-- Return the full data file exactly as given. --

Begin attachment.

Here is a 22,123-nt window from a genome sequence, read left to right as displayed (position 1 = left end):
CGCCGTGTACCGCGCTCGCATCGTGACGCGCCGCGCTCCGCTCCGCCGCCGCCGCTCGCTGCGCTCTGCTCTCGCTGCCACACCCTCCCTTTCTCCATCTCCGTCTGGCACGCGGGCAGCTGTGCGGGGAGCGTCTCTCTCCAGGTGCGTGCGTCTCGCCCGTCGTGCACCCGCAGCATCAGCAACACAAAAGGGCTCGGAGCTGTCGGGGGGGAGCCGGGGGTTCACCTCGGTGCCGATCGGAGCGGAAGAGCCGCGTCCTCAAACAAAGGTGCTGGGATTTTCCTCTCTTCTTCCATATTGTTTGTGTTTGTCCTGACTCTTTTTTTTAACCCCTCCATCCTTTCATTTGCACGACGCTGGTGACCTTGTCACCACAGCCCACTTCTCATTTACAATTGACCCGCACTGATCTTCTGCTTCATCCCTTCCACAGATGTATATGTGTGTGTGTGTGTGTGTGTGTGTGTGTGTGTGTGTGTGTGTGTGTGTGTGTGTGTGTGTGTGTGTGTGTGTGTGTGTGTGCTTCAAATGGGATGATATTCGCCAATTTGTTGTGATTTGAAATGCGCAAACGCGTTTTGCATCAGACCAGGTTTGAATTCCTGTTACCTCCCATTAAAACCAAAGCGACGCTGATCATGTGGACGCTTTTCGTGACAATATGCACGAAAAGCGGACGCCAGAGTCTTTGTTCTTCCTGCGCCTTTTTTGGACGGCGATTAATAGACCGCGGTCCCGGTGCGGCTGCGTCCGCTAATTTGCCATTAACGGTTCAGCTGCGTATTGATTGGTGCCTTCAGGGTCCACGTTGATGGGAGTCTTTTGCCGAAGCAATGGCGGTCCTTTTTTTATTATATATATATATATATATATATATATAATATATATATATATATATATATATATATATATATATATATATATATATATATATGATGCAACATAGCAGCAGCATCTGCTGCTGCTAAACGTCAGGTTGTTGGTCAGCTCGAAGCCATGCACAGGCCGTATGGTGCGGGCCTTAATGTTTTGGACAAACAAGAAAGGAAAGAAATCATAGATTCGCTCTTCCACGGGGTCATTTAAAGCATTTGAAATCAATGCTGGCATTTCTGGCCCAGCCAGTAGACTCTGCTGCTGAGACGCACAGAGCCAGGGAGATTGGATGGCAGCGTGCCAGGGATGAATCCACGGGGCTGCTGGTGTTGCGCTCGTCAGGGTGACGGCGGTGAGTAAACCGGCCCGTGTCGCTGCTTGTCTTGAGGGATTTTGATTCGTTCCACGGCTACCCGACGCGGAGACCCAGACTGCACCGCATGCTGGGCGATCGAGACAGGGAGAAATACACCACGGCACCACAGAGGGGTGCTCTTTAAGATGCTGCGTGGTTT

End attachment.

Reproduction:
Here is a 22,123-nt window from a genome sequence, read left to right as displayed (position 1 = left end):
CGCCGTGTACCGCGCTCGCATCGTGACGCGCCGCGCTCCGCTCCGCCGCCGCCGCTCGCTGCGCTCTGCTCTCGCTGCCACACCCTCCCTTTCTCCATCTCCGTCTGGCACGCGGGCAGCTGTGCGGGGAGCGTCTCTCTCCAGGTGCGTGCGTCTCGCCCGTCGTGCACCCGCAGCATCAGCAACACAAAAGGGCTCGGAGCTGTCGGGGGGGAGCCGGGGGTTCACCTCGGTGCCGATCGGAGCGGAAGAGCCGCGTCCTCAAACAAAGGTGCTGGGATTTTCCTCTCTTCTTCCATATTGTTTGTGTTTGTCCTGACTCTTTTTTTTAACCCCTCCATCCTTTCATTTGCACGACGCTGGTGACCTTGTCACCACAGCCCACTTCTCATTTACAATTGACCCGCACTGATCTTCTGCTTCATCCCTTCCACAGATGTATATGTGTGTGTGTGTGTGTGTGTGTGTGTGTGTGTGTGTGTGTGTGTGTGTGTGTGTGTGTGTGTGTGTGTGTGTGTGTGTGTGCTTCAAATGGGATGATATTCGCCAATTTGTTGTGATTTGAAATGCGCAAACGCGTTTTGCATCAGACCAGGTTTGAATTCCTGTTACCTCCCATTAAAACCAAAGCGACGCTGATCATGTGGACGCTTTTCGTGACAATATGCACGAAAAGCGGACGCCAGAGTCTTTGTTCTTCCTGCGCCTTTTTTGGACGGCGATTAATAGACCGCGGTCCCGGTGCGGCTGCGTCCGCTAATTTGCCATTAACGGTTCAGCTGCGTATTGATTGGTGCCTTCAGGGTCCACGTTGATGGGAGTCTTTTGCCGAAGCAATGGCGGTCCTTTTTTTATTATATATATATATATATATATATATATAATATATATATATATATATATATATATATATATATATATATATATATATATATATGATGCAACATAGCAGCAGCATCTGCTGCTGCTAAACGTCAGGTTGTTGGTCAGCTCGAAGCCATGCACAGGCCGTATGGTGCGGGCCTTAATGTTTTGGACAAACAAGAAAGGAAAGAAATCATAGATTCGCTCTTCCACGGGGTCATTTAAAGCATTTGAAATCAATGCTGGCATTTCTGGCCCAGCCAGTAGACTCTGCTGCTGAGACGCACAGAGCCAGGGAGATTGGATGGCAGCGTGCCAGGGATGAATCCACGGGGCTGCTGGTGTTGCGCTCGTCAGGGTGACGGCGGTGAGTAAACCGGCCCGTGTCGCTGCTTGTCTTGAGGGATTTTGATTCGTTCCACGGCTACCCGACGCGGAGACCCAGACTGCACCGCATGCTGGGCGATCGAGACAGGGAGAAATACACCACGGCACCACAGAGGGGTGCTCTTTAAGATGCTGCGTGGTTT